US pet food spending update: 2018 not so great after all

New federal pet food spending data for 2018 now show a decline. A bright spot is that younger pet owners are growing in number and spending more.

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(Raphael Pto |
(Raphael Pto |

U.S. consumer pet food spending reached US$28.85 billion in 2018, a -7.3% decrease from 2017, according to recently released data from the U.S. Bureau of Labor Statistics (BLS) Consumer Expenditure Surveys, analyzed by John Gibbons of

Keep in mind that this consumer spending data doesn’t always match up exactly with retail sales or even spending data from other sources. For example, the American Pet Products Association’s (APPA) annual spending report, released in March 2019 during Global Pet Expo, showed U.S. pet food spending for 2018 at US$30.32 billion, a 4.3% increase. The difference likely lies in timing as well as data sources and collection methods. APPA doesn’t provide much information on theirs. As for the U.S. government, its data was “gathered by the U.S. Census Bureau from over 42,000 interviews and spending diaries,” Gibbons wrote; then it was compiled and published by BLS.

You may still choose to use the more positive APPA pet food report, but the BLS data is worth a look and an attempt to understand the market forces that may be driving the drop in spending shown.

Effects of superpremium pet food’s wide availability

First, Gibbons proposed that the ongoing trend of superpremium pet foods, which naturally cost more, “magnifies the results of any changes in consumer purchasing behavior.” Thus, the four largest differences in pet food spending, whether up or down, have all happened in the last four years, leading to the - US$2.27 billion decline in 2018, the second largest in the history of this spending being tracked. (The largest was a US$2.99 billion decrease, or 10%, in 2016.)

Of course, the superpremium trend is more of an enduring, umbrella one. Underneath are all sorts of smaller, short-term trends, which Gibbons postulated have historically driven the pet food market. “A new food trend catches the consumer’s attention and grows … for two years,” he wrote. “Then sales plateau or even drop … and we’re on to the next ‘must have.’”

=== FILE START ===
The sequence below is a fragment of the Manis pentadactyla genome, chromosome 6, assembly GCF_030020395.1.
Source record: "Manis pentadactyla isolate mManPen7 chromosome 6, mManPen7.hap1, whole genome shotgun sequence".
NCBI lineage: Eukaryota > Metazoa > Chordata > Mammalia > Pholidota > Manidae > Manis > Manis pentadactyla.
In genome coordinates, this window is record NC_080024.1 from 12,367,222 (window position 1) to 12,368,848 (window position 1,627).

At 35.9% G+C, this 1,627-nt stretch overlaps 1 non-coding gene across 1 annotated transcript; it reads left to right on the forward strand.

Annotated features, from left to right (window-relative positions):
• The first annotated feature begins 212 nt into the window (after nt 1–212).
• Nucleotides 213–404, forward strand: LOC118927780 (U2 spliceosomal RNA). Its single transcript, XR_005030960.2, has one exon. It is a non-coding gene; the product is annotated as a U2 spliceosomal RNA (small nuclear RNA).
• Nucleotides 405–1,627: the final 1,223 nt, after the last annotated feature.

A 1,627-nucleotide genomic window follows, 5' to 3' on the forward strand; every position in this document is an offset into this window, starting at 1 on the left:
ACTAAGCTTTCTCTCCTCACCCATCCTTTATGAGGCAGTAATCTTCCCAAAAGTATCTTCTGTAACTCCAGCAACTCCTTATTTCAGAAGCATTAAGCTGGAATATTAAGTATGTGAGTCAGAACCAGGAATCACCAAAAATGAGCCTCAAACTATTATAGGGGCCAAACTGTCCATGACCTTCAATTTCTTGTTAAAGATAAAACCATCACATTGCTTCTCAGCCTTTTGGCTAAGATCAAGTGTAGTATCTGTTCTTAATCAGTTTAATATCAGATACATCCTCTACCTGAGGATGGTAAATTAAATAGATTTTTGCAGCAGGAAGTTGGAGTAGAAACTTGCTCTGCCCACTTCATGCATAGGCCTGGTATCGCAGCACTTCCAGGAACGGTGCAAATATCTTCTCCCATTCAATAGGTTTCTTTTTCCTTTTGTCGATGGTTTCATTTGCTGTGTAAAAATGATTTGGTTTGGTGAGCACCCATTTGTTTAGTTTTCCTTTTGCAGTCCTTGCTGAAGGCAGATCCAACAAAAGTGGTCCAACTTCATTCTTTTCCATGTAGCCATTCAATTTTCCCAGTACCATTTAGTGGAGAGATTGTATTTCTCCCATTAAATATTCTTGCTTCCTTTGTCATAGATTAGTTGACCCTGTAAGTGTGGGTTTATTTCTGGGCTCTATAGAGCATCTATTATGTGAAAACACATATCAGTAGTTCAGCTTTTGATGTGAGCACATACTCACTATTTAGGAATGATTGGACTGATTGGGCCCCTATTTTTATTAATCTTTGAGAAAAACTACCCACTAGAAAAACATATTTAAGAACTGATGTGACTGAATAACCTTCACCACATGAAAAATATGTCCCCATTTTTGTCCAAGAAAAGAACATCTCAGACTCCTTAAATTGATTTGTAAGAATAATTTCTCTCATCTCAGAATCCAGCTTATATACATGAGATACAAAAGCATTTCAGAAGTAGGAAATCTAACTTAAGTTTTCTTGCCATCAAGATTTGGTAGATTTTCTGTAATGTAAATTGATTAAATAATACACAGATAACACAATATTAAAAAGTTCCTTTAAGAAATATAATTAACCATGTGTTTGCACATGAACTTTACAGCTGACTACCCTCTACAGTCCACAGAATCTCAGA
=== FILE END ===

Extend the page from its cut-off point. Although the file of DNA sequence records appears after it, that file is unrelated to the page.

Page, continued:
That helped create a pattern of pet food spending in the U.S. of a two-year increase, followed by a year of a plateau or decline. This pattern played out, Gibbons’ analysis has shown, from 1997 to 2017 with one exception before now: 2006-10, a period including the 2007 melamine-related pet food recalls and the Great Recession.

So, what’s breaking up the pattern now? “In 2017, according to the 20-year pattern, we should have been beginning a new trend,” Gibbons wrote. “There was the expected lift in pet food spending, but what was the new ‘must have’ type? There were some possible candidates, but nothing stood out.

“A deeper dive into the data showed that the US$4 billion increase in pet food spending in 2017 didn’t come from a new trend,” he continued. “It came from a deeper demographic penetration of superpremium foods. Value shopping in a highly competitive market, especially on the internet, had made superpremium pet foods more accessible to a broad swath of consumers.”

I would add that superpremium products aren’t just more widely available on the internet; they are also now seen in many food, drug and mass (FDM) retail outlets.

Younger pet food consumers offer positive outlook

Gibbons’ analysis includes other contributing factors, such as deflation and the Food and Drug Administration investigation into a possible link between grain-free pet foods and recent cases of canine dilated cardiomyopathy. But it’s not all gloom and doom for the industry: one bright spot comes courtesy of younger pet owners.

A breakdown of the BLS data showed 2018 pet food spending growth of U.S. Gen Z pet owners soared over 80%, though they still make up a small portion of pet food consumers – just US$1.12 billion of the total US$28.85 billion in spending, or 4%. But their numbers are growing, with Gen Z consumer units (similar to households) increasing by 6.6% as they moved out of their parents’ households and, as Gibbons put it, took their pets with them.

While millennials’ pet food spending rose a more modest 5.5%, up to US$3.82 billion, that increase may offer even more positives. According to Gibbons, their recent spending pattern has “foreshadowed the overall market for the following year.” For example, it indicated that millennials were the first to buy in on the trend of superpremium pet food being available at value prices.

As Gibbons said, let’s hope their spending increase for 2018 means overall pet food spending will be up for 2019.




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